NMOSD Symptoms: When Not to Worry

by Linda Rodgers Health Writer

To understand neuromyelitis optica spectrum disorder (NMOSD), an autoimmune disease, it helps to think of your immune system as a herd of cats roaming around the body, notes Benjamin M. Greenberg, M.D., director at UT Southwestern Medical Center’s Transverse Myelitis and Neuromyelitis Optica program, in Dallas. Like house cats, your immune system is on the lookout for foreign invaders, but instead of mice and bugs, it’s on the prowl for viruses and bacteria. But just like cats can get confused and scratch up the sofa, your immune system can too: “Autoimmune diseases are basically a problem of confused cats,” he says.

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In NMOSD, the immune system mistakenly attacks either your optic nerve, brainstem, or your spinal cord, producing inflammation. That damages the pathways, blocking your brain’s ability to communicate. You may lose sight in one eye, say, or the ability to move your leg. Treatment involves putting out the fire, says Dr. Greenberg—“using therapies to dampen the immune system, get inflammation out of the spinal cord and the optic nerve.” This includes high-dose steroids and often, a plasma exchange, where your blood goes through a machine to get rid of the proteins causing inflammation.

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Healing That Feels Anything But

Once inflammation subsides, you’ll take meds to suppress your immune system and begin a six-month-plus period of rehabilitation. “The healing process sometimes feels worse than the attack itself, because there's a lot of pain and spasticity,” says Michael Levy, M.D., associate professor of neurology at Massachusetts General Hospital in Boston. The nerves are being rewired, allowing signals to get from the brain to your retina via the optic nerve or to your body via the spinal cord—and they’re a good sign. That's why they're called positive symptoms. Here are some of the most common.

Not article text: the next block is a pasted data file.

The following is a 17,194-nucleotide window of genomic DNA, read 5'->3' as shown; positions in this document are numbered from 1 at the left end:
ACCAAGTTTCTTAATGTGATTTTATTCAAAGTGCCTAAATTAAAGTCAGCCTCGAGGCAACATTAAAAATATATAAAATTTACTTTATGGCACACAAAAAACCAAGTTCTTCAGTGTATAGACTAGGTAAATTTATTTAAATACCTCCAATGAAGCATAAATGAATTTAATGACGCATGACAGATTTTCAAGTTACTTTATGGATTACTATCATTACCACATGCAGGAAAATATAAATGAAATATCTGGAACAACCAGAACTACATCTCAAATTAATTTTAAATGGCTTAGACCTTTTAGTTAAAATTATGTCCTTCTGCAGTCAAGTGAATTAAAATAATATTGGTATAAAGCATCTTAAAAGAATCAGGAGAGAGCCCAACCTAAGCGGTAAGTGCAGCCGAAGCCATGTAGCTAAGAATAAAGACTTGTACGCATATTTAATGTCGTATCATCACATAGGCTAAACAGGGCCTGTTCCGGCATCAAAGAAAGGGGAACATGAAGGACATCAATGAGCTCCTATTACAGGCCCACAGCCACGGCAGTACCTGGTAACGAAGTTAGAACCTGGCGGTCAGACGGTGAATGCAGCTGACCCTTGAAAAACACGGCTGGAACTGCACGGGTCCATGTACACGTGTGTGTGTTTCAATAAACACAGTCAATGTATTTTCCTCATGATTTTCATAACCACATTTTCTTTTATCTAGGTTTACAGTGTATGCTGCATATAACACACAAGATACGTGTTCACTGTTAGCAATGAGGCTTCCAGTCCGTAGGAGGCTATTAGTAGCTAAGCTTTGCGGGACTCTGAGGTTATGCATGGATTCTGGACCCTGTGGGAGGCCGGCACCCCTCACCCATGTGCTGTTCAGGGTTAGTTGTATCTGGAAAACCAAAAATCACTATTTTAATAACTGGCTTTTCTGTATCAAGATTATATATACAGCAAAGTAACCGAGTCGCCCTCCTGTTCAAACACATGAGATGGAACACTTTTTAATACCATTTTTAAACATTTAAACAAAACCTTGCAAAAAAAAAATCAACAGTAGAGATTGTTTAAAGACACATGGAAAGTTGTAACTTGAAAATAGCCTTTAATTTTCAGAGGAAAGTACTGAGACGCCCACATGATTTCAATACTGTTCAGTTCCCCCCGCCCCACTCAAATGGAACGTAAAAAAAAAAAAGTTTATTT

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Halos or Light Sensitivity

When your optic nerve was inflamed, you might have lost your sight, had obscured vision, and a lot of pain. The pain usually goes away quickly when the inflammation stops, says Dr. Greenberg, who is also a professor of neurology at UT Southwestern Medical Center.

Positive symptoms include: Halos, sensitivity to glare or light, or poor contrast sensitivity (so driving at night is a problem). Over time, these new symptoms should improve. But if you had a particularly severe attack, you may not regain all the vision you lost.

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A Hyperactive Bladder

Sometimes NMOSD leaves you unable to store or pass urine, depending on where the inflammation is along the spinal cord. That’s because the brain could no longer send signals to the bladder, via the spinal cord.